“The inspectors tell us nobody on the ground was injured,” Gregor said, adding that the FAA and National Transportation Safety Board will investigate the crash, as they do all plane incidents.

Air show spectators watched in shock and dismay as the exhibition turned tragically wrong on a warm, blue-sky day in Madras. Their photos and videos showed the smoke trail of a giant looping maneuver, followed a dark plume of smoke rising from the airfield as first responders rushed to the scene.

Air show officials and fellow pilots were among the many devastated by the loss.

“It is with heavy hearts that the Airshow of the Cascades announces the loss of a talented aerobatic performer, Marcus Paine,” Don Mobley, the air show’s performers’ coordinator, told reporters at a news briefing Saturday evening.

“The whole air show community appreciates your thoughts and prayers during this time, and we respectfully ask that you give Mr. Paine’s family privacy during this difficult time,” Mobley added.

Paine had done this particular maneuver many times in the past, including Friday’s Madras performance. The Madras Airport’s main runway remained closed for the investigation. 11558232_G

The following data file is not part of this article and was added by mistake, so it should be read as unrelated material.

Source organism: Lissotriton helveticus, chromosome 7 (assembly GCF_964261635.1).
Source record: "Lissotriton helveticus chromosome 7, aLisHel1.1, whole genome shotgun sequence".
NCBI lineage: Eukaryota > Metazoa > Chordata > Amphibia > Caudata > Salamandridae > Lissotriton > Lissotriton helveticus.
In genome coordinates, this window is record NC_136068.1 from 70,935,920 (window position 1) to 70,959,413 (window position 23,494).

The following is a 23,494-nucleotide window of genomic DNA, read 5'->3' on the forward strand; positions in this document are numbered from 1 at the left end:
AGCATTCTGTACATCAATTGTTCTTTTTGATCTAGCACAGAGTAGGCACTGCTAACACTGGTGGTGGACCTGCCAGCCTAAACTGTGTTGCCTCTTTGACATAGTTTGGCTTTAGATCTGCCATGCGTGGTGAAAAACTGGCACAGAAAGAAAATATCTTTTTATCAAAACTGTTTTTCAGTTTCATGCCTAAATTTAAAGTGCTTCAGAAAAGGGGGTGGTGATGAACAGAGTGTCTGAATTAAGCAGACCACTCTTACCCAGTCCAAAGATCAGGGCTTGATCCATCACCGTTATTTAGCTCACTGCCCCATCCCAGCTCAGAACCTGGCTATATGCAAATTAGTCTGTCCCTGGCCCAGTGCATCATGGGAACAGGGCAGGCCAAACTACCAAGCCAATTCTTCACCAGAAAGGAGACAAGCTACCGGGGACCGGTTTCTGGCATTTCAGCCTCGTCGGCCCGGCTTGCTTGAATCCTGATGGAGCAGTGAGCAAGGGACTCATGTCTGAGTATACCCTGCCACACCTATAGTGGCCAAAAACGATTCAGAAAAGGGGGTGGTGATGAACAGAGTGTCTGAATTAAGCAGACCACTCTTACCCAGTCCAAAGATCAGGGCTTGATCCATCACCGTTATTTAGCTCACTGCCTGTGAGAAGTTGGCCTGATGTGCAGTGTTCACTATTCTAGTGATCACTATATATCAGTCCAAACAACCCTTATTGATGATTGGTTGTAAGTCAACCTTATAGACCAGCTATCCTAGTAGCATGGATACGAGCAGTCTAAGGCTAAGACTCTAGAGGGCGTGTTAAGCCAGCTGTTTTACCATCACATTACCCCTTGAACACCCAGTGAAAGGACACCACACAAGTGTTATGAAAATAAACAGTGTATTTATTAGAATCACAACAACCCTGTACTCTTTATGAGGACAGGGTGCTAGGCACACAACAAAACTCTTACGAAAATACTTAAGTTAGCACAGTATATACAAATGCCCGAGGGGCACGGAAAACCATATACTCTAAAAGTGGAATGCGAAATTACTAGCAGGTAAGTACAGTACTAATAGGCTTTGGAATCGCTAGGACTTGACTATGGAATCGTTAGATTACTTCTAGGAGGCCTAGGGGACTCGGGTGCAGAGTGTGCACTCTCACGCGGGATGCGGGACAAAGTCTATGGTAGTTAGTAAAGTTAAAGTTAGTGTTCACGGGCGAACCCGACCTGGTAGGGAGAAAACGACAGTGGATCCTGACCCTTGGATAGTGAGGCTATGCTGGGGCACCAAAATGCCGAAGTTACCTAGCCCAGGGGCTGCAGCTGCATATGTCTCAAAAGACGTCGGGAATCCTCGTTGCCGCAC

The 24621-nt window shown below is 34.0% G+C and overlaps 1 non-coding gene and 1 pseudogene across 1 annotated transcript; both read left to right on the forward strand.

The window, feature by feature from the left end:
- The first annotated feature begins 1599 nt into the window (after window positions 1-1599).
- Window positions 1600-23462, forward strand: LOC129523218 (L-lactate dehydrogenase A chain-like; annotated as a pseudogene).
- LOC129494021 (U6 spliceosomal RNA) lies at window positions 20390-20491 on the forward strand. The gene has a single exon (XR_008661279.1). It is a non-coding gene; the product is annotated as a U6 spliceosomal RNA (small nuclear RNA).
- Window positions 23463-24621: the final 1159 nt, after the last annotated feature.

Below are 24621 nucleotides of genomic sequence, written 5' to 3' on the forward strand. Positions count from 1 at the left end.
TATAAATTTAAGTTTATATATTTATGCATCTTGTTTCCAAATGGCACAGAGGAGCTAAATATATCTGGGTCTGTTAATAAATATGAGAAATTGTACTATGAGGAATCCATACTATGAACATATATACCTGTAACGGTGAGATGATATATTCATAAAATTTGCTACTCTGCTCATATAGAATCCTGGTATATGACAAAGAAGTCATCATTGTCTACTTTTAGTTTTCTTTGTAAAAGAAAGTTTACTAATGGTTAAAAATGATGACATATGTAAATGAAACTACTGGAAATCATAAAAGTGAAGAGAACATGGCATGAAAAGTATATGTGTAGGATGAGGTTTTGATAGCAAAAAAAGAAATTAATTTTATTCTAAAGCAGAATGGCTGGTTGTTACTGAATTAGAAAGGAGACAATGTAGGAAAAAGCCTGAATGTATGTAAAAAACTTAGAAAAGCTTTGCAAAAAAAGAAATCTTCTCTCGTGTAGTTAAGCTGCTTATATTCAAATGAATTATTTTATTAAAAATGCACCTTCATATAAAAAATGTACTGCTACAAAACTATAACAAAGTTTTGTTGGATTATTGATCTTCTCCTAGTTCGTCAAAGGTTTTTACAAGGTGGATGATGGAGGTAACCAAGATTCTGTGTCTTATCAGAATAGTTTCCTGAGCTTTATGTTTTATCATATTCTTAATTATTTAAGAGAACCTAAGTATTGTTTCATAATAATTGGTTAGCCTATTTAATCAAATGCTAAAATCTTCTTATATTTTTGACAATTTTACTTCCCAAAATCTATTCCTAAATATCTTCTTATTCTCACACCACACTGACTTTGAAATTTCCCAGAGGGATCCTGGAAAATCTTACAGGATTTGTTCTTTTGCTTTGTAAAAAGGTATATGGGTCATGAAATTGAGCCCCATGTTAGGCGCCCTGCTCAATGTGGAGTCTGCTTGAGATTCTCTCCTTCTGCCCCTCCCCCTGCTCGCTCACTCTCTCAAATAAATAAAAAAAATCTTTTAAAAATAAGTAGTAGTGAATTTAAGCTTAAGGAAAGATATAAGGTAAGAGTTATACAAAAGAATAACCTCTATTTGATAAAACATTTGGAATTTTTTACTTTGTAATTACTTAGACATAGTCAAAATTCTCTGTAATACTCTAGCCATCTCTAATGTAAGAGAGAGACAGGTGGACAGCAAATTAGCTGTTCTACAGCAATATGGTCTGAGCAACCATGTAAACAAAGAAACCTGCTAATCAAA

The air show’s website profile said, “Marcus Paine brings the thrill of aerobatic flight from his hometown of Anchorage, where he has lived for more than 40 years.

“Raised on a homestead in Rabbit Creek, Marc has been a pilot for over 20 years and is a skilled instructor – teaching pilots of all skill levels new ways of thinking about the principles of flight.

“He is also a distinguished graduate of the Virginia Military Institute and a former U.S. Army Special Forces Officer, Airborne Ranger, and Jumpmaster. He commanded a combat dive A Team and worked projects throughout the Middle East and South America,” it noted.